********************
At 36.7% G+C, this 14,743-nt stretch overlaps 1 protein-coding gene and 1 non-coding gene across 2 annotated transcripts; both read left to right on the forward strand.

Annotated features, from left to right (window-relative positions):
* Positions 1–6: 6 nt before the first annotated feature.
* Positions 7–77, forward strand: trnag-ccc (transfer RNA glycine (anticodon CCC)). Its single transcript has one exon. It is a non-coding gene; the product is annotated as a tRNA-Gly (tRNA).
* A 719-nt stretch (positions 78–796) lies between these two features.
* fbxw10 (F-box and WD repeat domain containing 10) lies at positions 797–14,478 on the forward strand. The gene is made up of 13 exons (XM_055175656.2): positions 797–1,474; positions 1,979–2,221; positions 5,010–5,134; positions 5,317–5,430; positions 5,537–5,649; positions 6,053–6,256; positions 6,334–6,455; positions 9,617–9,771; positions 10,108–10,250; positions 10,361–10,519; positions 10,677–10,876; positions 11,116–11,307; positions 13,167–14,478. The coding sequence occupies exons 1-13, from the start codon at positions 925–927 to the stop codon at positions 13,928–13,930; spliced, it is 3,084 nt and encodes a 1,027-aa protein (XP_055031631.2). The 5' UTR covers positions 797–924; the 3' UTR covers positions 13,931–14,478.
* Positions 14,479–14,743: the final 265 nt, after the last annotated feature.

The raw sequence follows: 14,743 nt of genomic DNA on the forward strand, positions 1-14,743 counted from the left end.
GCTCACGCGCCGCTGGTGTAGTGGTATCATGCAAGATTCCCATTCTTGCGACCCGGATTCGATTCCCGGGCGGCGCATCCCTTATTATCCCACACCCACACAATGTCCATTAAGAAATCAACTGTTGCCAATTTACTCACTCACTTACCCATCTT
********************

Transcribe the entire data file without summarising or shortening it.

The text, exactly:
At 36.7% G+C, this 14,743-nt stretch overlaps 1 protein-coding gene and 1 non-coding gene across 2 annotated transcripts; both read left to right on the forward strand.

Annotated features, from left to right (window-relative positions):
* Positions 1–6: 6 nt before the first annotated feature.
* Positions 7–77, forward strand: trnag-ccc (transfer RNA glycine (anticodon CCC)). Its single transcript has one exon. It is a non-coding gene; the product is annotated as a tRNA-Gly (tRNA).
* A 719-nt stretch (positions 78–796) lies between these two features.
* fbxw10 (F-box and WD repeat domain containing 10) lies at positions 797–14,478 on the forward strand. The gene is made up of 13 exons (XM_055175656.2): positions 797–1,474; positions 1,979–2,221; positions 5,010–5,134; positions 5,317–5,430; positions 5,537–5,649; positions 6,053–6,256; positions 6,334–6,455; positions 9,617–9,771; positions 10,108–10,250; positions 10,361–10,519; positions 10,677–10,876; positions 11,116–11,307; positions 13,167–14,478. The coding sequence occupies exons 1-13, from the start codon at positions 925–927 to the stop codon at positions 13,928–13,930; spliced, it is 3,084 nt and encodes a 1,027-aa protein (XP_055031631.2). The 5' UTR covers positions 797–924; the 3' UTR covers positions 13,931–14,478.
* Positions 14,479–14,743: the final 265 nt, after the last annotated feature.

The raw sequence follows: 14,743 nt of genomic DNA on the forward strand, positions 1-14,743 counted from the left end.
GCTCACGCGCCGCTGGTGTAGTGGTATCATGCAAGATTCCCATTCTTGCGACCCGGATTCGATTCCCGGGCGGCGCATCCCTTATTATCCCACACCCACACAATGTCCATTAAGAAATCAACTGTTGCCAATTTACTCACTCACTTACCCATCTT